How academics can engage with policy: 10 tips for a better conversation

How academics can engage with policy: 10 tips for a better conversation
Academics need to look at different ways they can communicate their research to policymakers, says Matthew Goodwin –here’s his advice on not wasting their time, or yours.

UPDATEExperts and experimental government [5/4/2013, GUARDIAN]

The idea of giving a clever man a desk in Whitehall is outdated, argues Geoff Mulgan in the third of our series on scientific advice. We need to take seriously the evidence about evidence

NERC Booklet updated: Science into policy – Taking part in the process

This booklet aims to help NERC staff and NERC-funded scientists to:
– recognise the relevance of their science to policymakers and engage with science-to-policy activities from the outset;
– Identify opportunities, routes and best practice to inform policy-making, including opportunities to feed into NERC’s corporate science-to-policy activities;
– communicate science in an appropriate and accessible way, to the right policy-makers, showing how it fits their needs.
We have used case studies to illustrate the different approaches described, and drawn out reasons for success, where appropriate, as learning points.

Beautiful booklet by UK’s Natural Environment Research Council (NERC) advising how scientists can help shape public policy.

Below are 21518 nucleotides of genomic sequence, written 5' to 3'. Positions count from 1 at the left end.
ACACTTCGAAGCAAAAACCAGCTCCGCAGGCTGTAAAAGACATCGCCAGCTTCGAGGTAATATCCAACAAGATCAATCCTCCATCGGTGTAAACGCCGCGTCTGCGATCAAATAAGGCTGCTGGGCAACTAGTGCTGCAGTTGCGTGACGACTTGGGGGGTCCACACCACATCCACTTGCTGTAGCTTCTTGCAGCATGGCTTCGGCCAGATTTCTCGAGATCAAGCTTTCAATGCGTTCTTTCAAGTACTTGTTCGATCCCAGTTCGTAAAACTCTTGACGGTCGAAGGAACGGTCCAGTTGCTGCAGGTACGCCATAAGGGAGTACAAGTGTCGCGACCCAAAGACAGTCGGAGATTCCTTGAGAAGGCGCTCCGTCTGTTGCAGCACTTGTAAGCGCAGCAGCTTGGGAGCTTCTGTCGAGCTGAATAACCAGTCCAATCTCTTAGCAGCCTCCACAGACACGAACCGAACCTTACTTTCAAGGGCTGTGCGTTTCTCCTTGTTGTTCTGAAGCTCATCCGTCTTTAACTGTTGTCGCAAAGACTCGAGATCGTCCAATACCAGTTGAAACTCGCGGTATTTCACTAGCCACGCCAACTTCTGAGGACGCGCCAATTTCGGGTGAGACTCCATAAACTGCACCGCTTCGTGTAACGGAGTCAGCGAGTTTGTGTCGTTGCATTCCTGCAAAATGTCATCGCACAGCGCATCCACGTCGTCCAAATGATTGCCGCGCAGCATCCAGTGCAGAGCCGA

Science Is Vital strikes again

Yesterday a letter was sent to The Telegraph by the Science Is Vital campaign.

This was accompanied by an article in the same newspaper “Spend more on science or fall behind G8” by Stephen Adams.

And another article was written in the Guardian “Science funding: time to reverse the decline” by three founders of the Science Is Vital campaign, Jenny Rohn, Stephen Curry and Richard P Grant.

Finally, see article on the campaign website for data.

Please also see a recent Guardian article “Does the UK need to spend more on basic research?” by Kieron Flanagan

Making the most of scientists and engineers in government and Beddington’s legacy

In the UK, the Government Office for Science conducted a review to provide information about the current state of the the Government Science and Engineering (GSE) community, propose a vision for the future of the profession and highlight priorities for action. You can find the report here:

The future of the Civil Service: Making the most of scientists and engineers in government

You can find more information on this report here.

You should also read today’s article in the guardian by the outgoing UK Government’s Chief Scientific Advisor, Sir John Beddington. There is also an interview of Sir Beddington at the Civil Service World website.

And if you want to read an opinion on his legacy, Research Fortnight has written an article on him.

UPDATE: new article by  on the issue of a Chief Social Scientist (15/03/2013) – with interesting video from the House of Commons Science and Technology Committee session.

UPDATE2: Prof Sir John Beddington warns of floods, droughts and storms here (25/03/2013).

UPDATE3: In praise of … John Beddington at the Guardian (26/03/2013). 

Consumer debt and mental health

[I recently applied for a job for which I had to produce a report on consumer debt and mental health. Even though I did not get the job, I did spent sometime to look over the issue so I am posting the report here.]

Consumer debt and mental health